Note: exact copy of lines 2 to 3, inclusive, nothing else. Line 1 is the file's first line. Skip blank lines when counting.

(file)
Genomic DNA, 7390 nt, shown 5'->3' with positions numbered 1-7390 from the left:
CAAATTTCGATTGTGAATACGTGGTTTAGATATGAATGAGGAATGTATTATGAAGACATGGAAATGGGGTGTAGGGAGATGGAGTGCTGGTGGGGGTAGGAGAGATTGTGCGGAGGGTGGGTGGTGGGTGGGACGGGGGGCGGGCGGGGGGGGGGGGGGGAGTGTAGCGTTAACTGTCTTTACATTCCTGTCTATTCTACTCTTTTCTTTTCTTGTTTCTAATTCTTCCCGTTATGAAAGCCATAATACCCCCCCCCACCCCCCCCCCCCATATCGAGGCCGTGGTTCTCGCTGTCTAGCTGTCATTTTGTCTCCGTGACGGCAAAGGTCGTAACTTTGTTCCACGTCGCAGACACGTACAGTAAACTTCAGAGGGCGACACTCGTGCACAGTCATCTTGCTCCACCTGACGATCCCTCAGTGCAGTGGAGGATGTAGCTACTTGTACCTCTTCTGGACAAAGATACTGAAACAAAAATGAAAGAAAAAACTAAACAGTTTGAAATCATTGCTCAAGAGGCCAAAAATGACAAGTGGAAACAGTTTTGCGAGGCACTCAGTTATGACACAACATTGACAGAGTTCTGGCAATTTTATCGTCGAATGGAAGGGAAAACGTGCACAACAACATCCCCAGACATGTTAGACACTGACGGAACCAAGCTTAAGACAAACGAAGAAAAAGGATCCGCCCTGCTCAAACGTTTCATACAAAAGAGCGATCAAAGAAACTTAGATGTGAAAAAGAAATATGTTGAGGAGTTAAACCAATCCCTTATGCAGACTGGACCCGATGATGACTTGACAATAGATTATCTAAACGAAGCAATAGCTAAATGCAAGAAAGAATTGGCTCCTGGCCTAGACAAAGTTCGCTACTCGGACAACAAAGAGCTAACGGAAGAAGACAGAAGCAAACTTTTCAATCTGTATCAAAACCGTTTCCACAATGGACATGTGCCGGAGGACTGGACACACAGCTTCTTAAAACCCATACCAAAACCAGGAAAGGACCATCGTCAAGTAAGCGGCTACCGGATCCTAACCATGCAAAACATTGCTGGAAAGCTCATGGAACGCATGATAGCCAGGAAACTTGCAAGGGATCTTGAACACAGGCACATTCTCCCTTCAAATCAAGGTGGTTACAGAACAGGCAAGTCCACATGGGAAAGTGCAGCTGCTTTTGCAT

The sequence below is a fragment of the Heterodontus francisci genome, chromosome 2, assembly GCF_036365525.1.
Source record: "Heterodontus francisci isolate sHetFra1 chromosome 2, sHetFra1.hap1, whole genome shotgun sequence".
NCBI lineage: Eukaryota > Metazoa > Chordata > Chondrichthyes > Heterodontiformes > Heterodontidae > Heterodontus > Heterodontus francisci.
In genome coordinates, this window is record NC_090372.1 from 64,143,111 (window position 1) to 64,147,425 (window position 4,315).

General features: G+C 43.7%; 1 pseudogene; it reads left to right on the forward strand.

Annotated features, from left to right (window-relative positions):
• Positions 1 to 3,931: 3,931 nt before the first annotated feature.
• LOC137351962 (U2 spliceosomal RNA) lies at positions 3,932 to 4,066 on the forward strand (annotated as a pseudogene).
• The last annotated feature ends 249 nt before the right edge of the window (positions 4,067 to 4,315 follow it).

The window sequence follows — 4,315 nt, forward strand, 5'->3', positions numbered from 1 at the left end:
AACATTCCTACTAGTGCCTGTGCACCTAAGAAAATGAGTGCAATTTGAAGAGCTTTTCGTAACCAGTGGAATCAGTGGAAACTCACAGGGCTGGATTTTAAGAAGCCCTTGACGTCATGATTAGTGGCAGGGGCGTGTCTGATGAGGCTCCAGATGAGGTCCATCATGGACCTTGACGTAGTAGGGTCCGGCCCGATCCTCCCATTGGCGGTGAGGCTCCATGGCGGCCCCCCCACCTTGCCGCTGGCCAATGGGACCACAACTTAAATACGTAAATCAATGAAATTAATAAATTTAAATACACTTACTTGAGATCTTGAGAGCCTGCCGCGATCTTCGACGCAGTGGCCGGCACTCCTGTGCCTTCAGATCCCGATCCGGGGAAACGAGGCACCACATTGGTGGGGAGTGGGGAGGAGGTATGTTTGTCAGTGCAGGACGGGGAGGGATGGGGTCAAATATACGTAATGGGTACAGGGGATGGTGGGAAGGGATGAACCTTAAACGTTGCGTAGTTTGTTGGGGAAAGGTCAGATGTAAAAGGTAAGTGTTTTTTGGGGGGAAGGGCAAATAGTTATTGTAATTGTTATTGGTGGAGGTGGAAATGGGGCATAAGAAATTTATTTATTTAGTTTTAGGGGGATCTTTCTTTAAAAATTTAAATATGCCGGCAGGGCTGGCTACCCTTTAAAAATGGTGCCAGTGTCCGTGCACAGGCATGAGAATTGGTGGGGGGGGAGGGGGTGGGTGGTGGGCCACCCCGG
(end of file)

CAAATTTCGATTGTGAATACGTGGTTTAGATATGAATGAGGAATGTATTATGAAGACATGGAAATGGGGTGTAGGGAGATGGAGTGCTGGTGGGGGTAGGAGAGATTGTGCGGAGGGTGGGTGGTGGGTGGGACGGGGGGCGGGCGGGGGGGGGGGGGGGAGTGTAGCGTTAACTGTCTTTACATTCCTGTCTATTCTACTCTTTTCTTTTCTTGTTTCTAATTCTTCCCGTTATGAAAGCCATAATACCCCCCCCCACCCCCCCCCCCCATATCGAGGCCGTGGTTCTCGCTGTCTAGCTGTCATTTTGTCTCCGTGACGGCAAAGGTCGTAACTTTGTTCCACGTCGCAGACACGTACAGTAAACTTCAGAGGGCGACACTCGTGCACAGTCATCTTGCTCCACCTGACGATCCCTCAGTGCAGTGGAGGATGTAGCTACTTGTACCTCTTCTGGACAAAGATACTGAAACAAAAATGAAAGAAAAAACTAAACAGTTTGAAATCATTGCTCAAGAGGCCAAAAATGACAAGTGGAAACAGTTTTGCGAGGCACTCAGTTATGACACAACATTGACAGAGTTCTGGCAATTTTATCGTCGAATGGAAGGGAAAACGTGCACAACAACATCCCCAGACATGTTAGACACTGACGGAACCAAGCTTAAGACAAACGAAGAAAAAGGATCCGCCCTGCTCAAACGTTTCATACAAAAGAGCGATCAAAGAAACTTAGATGTGAAAAAGAAATATGTTGAGGAGTTAAACCAATCCCTTATGCAGACTGGACCCGATGATGACTTGACAATAGATTATCTAAACGAAGCAATAGCTAAATGCAAGAAAGAATTGGCTCCTGGCCTAGACAAAGTTCGCTACTCGGACAACAAAGAGCTAACGGAAGAAGACAGAAGCAAACTTTTCAATCTGTATCAAAACCGTTTCCACAATGGACATGTGCCGGAGGACTGGACACACAGCTTCTTAAAACCCATACCAAAACCAGGAAAGGACCATCGTCAAGTAAGCGGCTACCGGATCCTAACCATGCAAAACATTGCTGGAAAGCTCATGGAACGCATGATAGCCAGGAAACTTGCAAGGGATCTTGAACACAGGCACATTCTCCCTTCAAATCAAGGTGGTTACAGAACAGGCAAGTCCACATGGGAAAGTGCAGCTGCTTTTGCAT

The sequence below is a fragment of the Heterodontus francisci genome, chromosome 2, assembly GCF_036365525.1.